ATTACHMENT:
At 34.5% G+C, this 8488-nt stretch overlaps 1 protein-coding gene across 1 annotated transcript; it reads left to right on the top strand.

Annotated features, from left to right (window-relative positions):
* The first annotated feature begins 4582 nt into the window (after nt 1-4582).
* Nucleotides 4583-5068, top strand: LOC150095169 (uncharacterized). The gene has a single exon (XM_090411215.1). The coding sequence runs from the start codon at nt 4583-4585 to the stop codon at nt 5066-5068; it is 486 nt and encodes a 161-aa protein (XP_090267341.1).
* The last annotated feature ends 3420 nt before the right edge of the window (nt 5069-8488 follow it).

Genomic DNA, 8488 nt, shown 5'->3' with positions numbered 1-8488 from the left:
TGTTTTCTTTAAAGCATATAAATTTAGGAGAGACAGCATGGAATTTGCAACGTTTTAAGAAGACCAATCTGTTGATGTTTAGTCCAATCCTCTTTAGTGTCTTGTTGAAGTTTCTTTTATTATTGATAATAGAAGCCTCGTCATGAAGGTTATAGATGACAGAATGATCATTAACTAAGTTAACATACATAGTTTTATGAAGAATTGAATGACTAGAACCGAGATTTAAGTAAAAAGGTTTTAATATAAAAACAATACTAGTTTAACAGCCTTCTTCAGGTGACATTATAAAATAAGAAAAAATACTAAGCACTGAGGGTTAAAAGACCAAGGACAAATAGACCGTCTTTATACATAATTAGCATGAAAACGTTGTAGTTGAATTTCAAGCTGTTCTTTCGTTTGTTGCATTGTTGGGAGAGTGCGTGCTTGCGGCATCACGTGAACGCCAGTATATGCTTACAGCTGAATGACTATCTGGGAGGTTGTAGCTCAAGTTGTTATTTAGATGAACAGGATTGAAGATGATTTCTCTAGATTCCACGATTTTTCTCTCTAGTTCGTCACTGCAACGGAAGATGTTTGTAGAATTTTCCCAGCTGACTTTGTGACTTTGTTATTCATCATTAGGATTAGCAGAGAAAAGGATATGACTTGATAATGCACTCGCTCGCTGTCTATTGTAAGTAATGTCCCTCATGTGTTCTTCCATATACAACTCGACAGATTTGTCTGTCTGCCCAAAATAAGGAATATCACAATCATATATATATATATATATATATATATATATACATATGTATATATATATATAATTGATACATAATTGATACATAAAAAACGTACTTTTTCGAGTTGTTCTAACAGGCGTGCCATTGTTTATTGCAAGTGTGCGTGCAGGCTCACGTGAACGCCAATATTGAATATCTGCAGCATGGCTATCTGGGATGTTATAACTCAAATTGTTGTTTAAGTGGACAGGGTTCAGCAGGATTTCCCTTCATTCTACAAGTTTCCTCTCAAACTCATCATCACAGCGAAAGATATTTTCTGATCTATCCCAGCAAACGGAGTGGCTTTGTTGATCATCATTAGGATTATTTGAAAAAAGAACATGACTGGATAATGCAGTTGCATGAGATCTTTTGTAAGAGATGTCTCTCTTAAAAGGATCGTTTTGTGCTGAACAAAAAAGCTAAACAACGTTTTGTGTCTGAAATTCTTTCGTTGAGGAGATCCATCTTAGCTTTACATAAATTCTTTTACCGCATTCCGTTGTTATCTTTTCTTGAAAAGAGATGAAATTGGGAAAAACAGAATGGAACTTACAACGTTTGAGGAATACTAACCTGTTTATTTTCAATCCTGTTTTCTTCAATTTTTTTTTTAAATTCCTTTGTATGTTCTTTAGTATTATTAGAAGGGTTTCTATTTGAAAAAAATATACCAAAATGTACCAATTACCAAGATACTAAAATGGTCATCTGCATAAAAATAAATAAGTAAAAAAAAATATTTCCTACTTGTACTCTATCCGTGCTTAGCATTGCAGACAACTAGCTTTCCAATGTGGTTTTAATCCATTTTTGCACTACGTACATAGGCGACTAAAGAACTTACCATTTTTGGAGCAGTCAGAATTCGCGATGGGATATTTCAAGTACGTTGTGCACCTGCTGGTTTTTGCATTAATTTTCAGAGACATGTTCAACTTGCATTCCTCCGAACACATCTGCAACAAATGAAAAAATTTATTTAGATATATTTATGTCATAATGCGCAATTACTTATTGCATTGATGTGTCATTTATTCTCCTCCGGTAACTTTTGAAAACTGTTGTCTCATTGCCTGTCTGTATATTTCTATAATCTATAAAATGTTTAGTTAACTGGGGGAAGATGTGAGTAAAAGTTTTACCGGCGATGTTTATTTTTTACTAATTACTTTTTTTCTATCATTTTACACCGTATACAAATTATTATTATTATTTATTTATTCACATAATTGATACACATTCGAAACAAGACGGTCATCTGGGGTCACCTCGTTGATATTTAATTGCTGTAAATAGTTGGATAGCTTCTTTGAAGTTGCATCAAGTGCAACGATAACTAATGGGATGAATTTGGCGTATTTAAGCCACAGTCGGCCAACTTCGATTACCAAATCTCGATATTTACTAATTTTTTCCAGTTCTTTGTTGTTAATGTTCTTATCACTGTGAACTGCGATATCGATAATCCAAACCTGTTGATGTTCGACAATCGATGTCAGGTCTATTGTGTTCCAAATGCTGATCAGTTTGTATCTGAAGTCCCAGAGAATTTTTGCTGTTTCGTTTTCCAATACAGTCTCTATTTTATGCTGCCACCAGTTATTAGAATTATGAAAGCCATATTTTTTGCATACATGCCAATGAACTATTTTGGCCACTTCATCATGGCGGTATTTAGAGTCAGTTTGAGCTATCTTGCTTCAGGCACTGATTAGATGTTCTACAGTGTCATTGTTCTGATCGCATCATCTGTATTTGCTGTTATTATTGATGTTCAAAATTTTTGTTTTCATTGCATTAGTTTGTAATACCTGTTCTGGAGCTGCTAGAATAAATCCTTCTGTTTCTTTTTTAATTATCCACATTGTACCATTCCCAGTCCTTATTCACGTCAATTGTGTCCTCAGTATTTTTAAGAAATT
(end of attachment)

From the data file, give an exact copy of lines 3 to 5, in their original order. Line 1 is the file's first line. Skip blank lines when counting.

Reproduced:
* The first annotated feature begins 4582 nt into the window (after nt 1-4582).
* Nucleotides 4583-5068, top strand: LOC150095169 (uncharacterized). The gene has a single exon (XM_090411215.1). The coding sequence runs from the start codon at nt 4583-4585 to the stop codon at nt 5066-5068; it is 486 nt and encodes a 161-aa protein (XP_090267341.1).
* The last annotated feature ends 3420 nt before the right edge of the window (nt 5069-8488 follow it).